How do I write an obituary?

An obituary is a published notice (announcement) of the death and life of a person. For famous people, they are written by the publication. For most of us, they are written by a family member and published by the funeral home.

There used to be rules about obituaries, and by “rules” I mean generally accepted formats. There is greater flexibility in writing these days. A helpful guideline is to ask, “Who do we want to know what about this person?”

The obituary can be very basic.

  • Name___, age __, resident of ___, died on month, date, year. “Jeremiah Jones, 98, resident of Allen, Michigan, died at home on March 31, 2021.”
  • Name was born on __ to ___ and ___.
    “He was born March 1, 1923, to the late Ezekial and Esther (Smith) Jones, in Portland, Maine.”
  • Milestones in life: “He built his own house and those of many neighbors. He was a good and faithful husband, father, and friend.”
  • People who survive: “Jeremiah is survived by Hepzibah (Yoder) Jones, his wife of 70 years, and daughter 1 (spouse), daughter 2 (spouse), twelve grandchildren, siblings Hazel and Helen, and many other relatives.”
  • People who have already died: “Jeremiah was preceded in death by his parents, one child, Grace, and brothers Ed and Dave.”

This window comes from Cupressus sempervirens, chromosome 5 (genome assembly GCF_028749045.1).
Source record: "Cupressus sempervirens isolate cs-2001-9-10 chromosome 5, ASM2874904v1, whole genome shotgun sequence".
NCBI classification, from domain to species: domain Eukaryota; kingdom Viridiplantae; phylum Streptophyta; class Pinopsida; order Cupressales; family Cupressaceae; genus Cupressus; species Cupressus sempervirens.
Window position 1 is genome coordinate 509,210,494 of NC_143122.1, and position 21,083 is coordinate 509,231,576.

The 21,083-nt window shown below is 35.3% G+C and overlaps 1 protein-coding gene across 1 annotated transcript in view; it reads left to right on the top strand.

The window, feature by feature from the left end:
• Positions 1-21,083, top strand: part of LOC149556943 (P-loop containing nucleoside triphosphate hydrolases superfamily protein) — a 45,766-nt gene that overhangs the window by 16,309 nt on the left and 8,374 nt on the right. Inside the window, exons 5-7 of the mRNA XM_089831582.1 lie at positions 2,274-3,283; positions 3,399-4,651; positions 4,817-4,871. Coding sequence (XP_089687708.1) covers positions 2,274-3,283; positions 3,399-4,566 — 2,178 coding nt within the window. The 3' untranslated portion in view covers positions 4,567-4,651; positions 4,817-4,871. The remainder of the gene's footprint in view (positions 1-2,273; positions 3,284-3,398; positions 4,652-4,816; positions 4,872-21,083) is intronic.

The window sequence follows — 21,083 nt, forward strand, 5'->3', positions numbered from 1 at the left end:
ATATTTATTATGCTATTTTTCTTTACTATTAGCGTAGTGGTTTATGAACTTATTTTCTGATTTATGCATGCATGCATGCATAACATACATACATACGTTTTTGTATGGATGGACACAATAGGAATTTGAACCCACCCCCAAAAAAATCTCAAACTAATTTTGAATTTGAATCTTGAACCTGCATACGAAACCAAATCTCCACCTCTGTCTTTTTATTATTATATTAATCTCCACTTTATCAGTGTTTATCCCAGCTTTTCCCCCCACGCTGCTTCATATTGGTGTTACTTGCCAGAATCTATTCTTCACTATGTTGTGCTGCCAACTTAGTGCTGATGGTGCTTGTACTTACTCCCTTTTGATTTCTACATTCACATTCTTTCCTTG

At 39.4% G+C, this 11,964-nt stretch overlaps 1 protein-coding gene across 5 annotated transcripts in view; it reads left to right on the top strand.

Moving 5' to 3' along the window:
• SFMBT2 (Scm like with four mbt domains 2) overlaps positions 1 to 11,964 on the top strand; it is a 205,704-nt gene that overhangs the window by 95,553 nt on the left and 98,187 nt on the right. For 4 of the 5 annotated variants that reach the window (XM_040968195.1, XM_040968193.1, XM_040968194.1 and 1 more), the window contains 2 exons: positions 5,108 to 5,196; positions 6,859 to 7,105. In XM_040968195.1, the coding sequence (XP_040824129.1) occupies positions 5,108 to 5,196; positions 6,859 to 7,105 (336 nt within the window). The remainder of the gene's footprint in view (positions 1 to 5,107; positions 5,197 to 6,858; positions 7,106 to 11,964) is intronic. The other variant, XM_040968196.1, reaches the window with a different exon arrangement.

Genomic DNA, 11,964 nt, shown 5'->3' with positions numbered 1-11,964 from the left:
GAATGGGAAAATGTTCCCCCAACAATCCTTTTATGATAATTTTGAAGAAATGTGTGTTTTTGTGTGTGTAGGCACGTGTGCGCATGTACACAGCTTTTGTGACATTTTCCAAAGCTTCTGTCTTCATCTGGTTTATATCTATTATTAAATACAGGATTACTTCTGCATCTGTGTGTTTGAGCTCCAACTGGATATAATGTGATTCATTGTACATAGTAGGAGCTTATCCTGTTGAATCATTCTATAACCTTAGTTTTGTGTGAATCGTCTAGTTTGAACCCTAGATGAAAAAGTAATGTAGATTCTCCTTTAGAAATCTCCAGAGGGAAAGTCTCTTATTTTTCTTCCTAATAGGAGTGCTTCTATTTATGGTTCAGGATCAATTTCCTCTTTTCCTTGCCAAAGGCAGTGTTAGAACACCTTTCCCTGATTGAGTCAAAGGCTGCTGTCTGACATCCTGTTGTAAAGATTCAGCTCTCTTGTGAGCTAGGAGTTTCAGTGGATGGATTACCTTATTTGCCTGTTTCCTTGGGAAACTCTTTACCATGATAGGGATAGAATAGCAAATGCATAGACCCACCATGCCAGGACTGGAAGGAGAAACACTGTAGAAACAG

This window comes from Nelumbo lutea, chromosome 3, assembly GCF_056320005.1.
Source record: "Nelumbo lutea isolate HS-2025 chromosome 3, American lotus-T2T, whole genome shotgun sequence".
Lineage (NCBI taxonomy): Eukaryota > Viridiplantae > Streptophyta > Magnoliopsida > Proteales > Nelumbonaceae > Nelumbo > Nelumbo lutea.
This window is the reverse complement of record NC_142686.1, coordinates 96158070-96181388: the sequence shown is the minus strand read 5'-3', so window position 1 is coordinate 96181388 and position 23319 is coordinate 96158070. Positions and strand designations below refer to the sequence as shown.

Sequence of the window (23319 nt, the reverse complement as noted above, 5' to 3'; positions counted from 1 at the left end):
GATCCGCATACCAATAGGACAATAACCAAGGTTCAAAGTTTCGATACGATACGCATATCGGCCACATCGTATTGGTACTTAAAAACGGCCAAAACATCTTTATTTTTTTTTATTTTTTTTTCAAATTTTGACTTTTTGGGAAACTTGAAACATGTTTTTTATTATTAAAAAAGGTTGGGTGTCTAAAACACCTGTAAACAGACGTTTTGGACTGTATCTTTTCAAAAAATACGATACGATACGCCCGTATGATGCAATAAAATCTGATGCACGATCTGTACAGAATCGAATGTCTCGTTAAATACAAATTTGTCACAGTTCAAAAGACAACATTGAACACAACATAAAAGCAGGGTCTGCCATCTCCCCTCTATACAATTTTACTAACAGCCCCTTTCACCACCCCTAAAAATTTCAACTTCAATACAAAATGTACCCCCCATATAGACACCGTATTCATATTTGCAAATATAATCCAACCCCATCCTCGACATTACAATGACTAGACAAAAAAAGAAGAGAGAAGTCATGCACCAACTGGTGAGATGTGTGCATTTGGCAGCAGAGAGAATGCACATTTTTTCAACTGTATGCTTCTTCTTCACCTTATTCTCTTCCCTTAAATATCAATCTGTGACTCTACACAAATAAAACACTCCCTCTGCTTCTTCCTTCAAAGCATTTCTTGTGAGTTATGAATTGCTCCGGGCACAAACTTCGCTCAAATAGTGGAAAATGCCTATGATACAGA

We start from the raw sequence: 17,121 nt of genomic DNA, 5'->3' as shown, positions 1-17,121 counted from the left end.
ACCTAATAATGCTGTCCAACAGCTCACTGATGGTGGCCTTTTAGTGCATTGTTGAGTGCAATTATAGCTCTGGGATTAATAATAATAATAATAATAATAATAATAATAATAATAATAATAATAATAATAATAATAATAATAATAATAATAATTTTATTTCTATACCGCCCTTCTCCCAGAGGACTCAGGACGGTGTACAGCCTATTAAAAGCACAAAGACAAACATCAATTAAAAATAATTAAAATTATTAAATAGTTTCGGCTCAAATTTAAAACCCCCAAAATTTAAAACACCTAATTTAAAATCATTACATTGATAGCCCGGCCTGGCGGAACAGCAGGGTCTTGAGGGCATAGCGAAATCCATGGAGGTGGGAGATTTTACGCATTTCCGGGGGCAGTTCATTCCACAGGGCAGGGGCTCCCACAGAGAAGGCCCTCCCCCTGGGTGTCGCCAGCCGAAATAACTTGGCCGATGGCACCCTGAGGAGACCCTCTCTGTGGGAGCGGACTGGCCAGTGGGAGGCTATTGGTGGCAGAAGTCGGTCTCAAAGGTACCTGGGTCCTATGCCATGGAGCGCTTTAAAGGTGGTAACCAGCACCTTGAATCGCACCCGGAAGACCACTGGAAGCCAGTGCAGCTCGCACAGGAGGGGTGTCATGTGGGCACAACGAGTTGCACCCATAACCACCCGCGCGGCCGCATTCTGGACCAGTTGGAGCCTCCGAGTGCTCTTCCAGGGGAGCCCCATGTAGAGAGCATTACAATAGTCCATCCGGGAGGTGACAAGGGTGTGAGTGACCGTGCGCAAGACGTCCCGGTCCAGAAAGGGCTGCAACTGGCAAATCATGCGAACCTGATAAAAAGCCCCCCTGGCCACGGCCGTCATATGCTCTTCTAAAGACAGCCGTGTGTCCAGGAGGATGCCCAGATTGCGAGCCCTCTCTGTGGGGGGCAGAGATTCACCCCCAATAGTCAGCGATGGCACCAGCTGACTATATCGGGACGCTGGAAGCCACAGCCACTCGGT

• Funeral details: “Viewing will be on 3/24/22 from 2-4 at the funeral home. The funeral will be on 3/25/22 at 10 am, followed by a private burial.”
  • Memorial gifts: “Memorial gifts can be made to the ___ or to ___.”

Because newspapers charge money for running obituaries, and you pay by the word, printed obituaries are often even briefer.

However, allowing the funeral home to share the obituary online is built into the services they provide and accomplishes what you and your loved one want. And it can allow you to add more information.


Things to consider:

  1. You can list special friends as special friends.
  2. You can write about the person’s education, lodge memberships, hobbies, special interests. If it matters that other people know about these things, they can be included. But you don’t have to.
  3. You can talk about places the person lived. But you don’t have to.
  4. You don’t have to indicate the cause of death.
  5. You don’t have to have public services or visitation.



How to write an obituary
“An obituary should be more about how someone lived versus the fact that they died,” says Victoria Chang, a Los Angeles-based poet and writer who wrote 70 obituary poems in the two weeks after her mother died of pulmonary fibrosis in 2015″ This short article is a conversation with Victoria Chang about how and why to write. 2/2/2021

I write obituaries for a living.” Glenn Rifkin writes about his work writing obituaries for people during the pandemic. 2/4/2021

Ken Fuson was a sports writer in Des Moines. He wrote his own obituary, which is a remarkable story of the challenges and redemption of his life.

A poem from Maya Angelou – When Great Trees Fall

And as samples, here is my dad’s obituary – Arnold C. Swanson

And here is my mom’s obituary – Ardis Swanson

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